(ABC News) -- A Bay Area yoga instructor has been fired from her job after a student she was teaching at the Facebook headquarters complained about the instructor's reaction to her in-class cell phone use.
Alice Van Ness, 35, has been teaching yoga since 2006. As a courtesy, as class begins she says she politely asks students to turn off their phones. But while teaching at the Facebook Fitness Center last month, the northern California native said one student -- who she says had been texting at the beginning of class – began using her phone while she was demonstrating the difficult half moon pose.
"When she picked up her phone, I was surprised," Van Ness told ABC News. "I didn't know what to say. I just looked at her with this look of utter disbelief. Like, 'Really? You're going to do that right now?'"
That look of disapproval cost Van Ness her job with Plus One Health Management, the company that operates the gym out of Facebook's Menlo Park, Calif., offices. Two weeks after the incident, Van Ness was dismissed by the company.
Van Ness says that the Facebook employee -- who she would only identify as "not [Facebook COO] Sheryl Sandberg" -- was in the middle of the front row of the class of about 10. When the class stopped as she typed on her phone, she quickly left the room. The woman then went to complain -- possibly directly to the Van Ness' manager -- that she felt humiliated by the incident.
Van Ness says that she didn't say anything to the woman, who shortly after making her complaint known, rejoined the class.
"I did not know what to say. I didn't want to make a huge deal out of it. It's the first time that someone did it, at such a time right in the middle of class," she says.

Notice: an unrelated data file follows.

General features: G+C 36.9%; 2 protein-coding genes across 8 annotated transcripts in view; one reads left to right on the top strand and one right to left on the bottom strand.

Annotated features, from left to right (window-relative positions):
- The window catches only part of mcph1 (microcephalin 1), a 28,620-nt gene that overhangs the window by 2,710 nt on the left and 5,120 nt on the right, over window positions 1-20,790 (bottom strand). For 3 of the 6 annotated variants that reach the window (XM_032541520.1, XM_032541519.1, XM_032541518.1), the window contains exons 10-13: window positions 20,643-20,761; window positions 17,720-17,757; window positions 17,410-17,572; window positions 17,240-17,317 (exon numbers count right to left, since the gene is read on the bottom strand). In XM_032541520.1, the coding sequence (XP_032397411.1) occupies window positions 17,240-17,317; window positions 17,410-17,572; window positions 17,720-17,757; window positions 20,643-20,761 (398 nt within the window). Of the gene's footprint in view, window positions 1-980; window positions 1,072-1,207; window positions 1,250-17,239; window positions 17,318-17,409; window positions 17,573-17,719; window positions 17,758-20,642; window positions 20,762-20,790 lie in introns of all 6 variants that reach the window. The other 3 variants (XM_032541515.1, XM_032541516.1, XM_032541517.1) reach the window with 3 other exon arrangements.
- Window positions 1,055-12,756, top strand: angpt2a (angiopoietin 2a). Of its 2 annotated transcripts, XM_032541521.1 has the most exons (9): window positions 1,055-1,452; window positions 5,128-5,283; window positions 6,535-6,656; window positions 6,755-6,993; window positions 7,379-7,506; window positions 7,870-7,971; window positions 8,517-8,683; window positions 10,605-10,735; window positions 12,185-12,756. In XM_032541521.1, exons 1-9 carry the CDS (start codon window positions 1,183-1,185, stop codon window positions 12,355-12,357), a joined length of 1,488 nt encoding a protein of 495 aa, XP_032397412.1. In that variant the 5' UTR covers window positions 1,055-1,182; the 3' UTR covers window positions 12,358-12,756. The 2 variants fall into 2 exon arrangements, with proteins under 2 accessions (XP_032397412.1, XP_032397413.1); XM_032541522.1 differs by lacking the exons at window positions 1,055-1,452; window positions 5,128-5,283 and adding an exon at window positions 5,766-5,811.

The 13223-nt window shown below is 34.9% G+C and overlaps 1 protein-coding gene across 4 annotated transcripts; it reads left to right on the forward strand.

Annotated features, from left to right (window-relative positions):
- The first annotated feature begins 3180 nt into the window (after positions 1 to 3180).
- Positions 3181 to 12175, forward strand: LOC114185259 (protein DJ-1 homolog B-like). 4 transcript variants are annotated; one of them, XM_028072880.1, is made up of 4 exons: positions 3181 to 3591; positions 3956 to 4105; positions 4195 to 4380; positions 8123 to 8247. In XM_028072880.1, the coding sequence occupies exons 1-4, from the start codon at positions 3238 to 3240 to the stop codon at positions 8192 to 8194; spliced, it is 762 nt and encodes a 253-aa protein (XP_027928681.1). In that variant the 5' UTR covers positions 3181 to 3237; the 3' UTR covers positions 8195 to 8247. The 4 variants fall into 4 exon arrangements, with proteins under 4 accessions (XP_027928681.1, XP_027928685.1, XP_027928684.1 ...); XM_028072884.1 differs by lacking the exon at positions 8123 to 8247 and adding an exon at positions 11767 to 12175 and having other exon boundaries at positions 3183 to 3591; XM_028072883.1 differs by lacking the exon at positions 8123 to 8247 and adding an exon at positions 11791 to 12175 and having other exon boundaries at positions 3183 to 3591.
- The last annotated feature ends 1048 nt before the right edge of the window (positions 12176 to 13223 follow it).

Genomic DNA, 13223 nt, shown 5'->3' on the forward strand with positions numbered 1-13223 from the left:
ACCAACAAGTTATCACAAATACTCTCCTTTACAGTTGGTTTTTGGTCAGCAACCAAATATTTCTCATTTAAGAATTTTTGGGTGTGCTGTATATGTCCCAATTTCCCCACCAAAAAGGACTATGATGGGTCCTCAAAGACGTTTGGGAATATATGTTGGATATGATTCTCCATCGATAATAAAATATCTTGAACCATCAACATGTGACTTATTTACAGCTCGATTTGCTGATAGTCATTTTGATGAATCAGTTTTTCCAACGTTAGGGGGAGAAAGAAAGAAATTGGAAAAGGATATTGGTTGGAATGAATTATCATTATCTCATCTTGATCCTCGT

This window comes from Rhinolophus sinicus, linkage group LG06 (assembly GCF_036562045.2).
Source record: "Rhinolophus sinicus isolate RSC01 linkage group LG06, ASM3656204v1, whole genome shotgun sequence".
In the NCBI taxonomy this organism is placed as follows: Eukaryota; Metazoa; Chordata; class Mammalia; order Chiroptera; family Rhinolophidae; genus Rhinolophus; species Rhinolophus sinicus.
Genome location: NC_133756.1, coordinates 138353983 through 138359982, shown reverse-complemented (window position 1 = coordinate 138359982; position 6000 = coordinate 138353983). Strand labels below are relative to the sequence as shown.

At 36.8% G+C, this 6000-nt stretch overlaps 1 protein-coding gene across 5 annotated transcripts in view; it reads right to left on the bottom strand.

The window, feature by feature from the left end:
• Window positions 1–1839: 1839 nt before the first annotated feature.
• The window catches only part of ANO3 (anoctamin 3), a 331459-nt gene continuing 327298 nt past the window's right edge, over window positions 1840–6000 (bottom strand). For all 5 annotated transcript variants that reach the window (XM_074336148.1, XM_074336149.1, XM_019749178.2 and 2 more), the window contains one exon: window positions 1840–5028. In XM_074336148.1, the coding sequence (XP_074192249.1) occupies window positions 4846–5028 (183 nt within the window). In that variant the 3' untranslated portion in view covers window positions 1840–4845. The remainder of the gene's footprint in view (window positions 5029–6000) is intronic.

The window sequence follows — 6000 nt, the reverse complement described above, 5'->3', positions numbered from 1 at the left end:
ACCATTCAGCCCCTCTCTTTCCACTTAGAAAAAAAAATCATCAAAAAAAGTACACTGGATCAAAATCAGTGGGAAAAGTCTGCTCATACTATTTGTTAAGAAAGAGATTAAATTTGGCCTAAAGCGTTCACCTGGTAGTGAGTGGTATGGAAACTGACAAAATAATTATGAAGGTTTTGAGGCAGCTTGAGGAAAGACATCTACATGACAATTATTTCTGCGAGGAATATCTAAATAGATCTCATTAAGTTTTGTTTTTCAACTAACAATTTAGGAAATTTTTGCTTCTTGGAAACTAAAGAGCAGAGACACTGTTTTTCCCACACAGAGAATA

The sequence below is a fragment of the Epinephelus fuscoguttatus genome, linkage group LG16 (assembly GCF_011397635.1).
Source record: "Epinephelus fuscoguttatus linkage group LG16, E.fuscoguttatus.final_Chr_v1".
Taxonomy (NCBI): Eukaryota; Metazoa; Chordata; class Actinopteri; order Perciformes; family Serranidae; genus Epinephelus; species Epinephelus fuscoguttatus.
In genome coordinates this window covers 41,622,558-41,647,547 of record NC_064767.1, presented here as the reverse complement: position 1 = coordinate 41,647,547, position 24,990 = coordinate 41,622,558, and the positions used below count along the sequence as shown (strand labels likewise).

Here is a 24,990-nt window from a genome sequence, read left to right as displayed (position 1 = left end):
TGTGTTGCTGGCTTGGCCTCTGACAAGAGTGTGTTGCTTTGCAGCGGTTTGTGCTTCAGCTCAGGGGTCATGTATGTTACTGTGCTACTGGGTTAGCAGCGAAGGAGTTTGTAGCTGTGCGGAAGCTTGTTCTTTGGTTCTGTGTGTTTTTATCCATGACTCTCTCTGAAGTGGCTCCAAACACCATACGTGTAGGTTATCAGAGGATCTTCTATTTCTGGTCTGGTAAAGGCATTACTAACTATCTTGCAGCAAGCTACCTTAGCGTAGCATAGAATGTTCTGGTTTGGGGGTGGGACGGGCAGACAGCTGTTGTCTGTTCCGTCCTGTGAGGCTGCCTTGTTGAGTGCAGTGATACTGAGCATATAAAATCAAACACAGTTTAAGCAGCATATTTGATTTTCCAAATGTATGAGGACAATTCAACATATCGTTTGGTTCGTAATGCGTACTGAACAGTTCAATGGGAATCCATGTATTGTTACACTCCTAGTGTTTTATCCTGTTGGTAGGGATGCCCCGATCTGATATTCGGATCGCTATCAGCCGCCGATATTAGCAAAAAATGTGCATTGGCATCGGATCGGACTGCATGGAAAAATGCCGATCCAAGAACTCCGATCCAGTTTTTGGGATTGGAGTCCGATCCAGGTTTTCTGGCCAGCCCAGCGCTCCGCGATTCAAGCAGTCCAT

According to Van Ness, who has over 500 hours of training in the San Francisco Bay Area and in Seattle, there was no discussion with her supervisors as to what happened the day in question. She says that when she came in two weeks later, they had her final paycheck and termination papers ready.
Calls placed by ABC News to Plus One Health Management regarding the incident were not immediately returned. Slater Tow, a Facebook spokesman, told the Mercury News that since Van Ness is not its employee the company has no comment.
Van Ness told the Mercury News that her termination letter noted that the employee said Van Ness had "made a spectacle of her" during class by stopping instruction and glaring at her.
Van Ness, who also taught pilates and cycling classes at Facebook, is questioning how much we all need to be plugged in, and what we would be missing online if we were to disconnect out of respect to those around us.
"It's about respect for instructor, and those in class," she says. "It's etiquette to give attention to the teacher -- or even if you're having lunch with friends. I just think it's kind of rude, even to answer your phone during a meal.
"If you're into yoga, you should pay attention to your body. The few times I've gotten hurt, I'm not paying attention," she adds.
Since she was fired, Van Ness has quickly bounced back, landing a new part-time administrative position through friend, along with some writing gigs.
She is also still going to teach yoga and fitness, but thinks that her days teaching in corporate settings -- where she says students often arrive late, leave early and interrupt class -- are likely over.
"If they didn't want to fire me, I would have quit. It's the last straw. It's not the type of teaching environment for me," she said. "I have students who want an environment where they don't want to use their phone. Those are the students I want. If they' don't want to learn something, and just breeze in and out of yoga, maybe that's not the environment for me."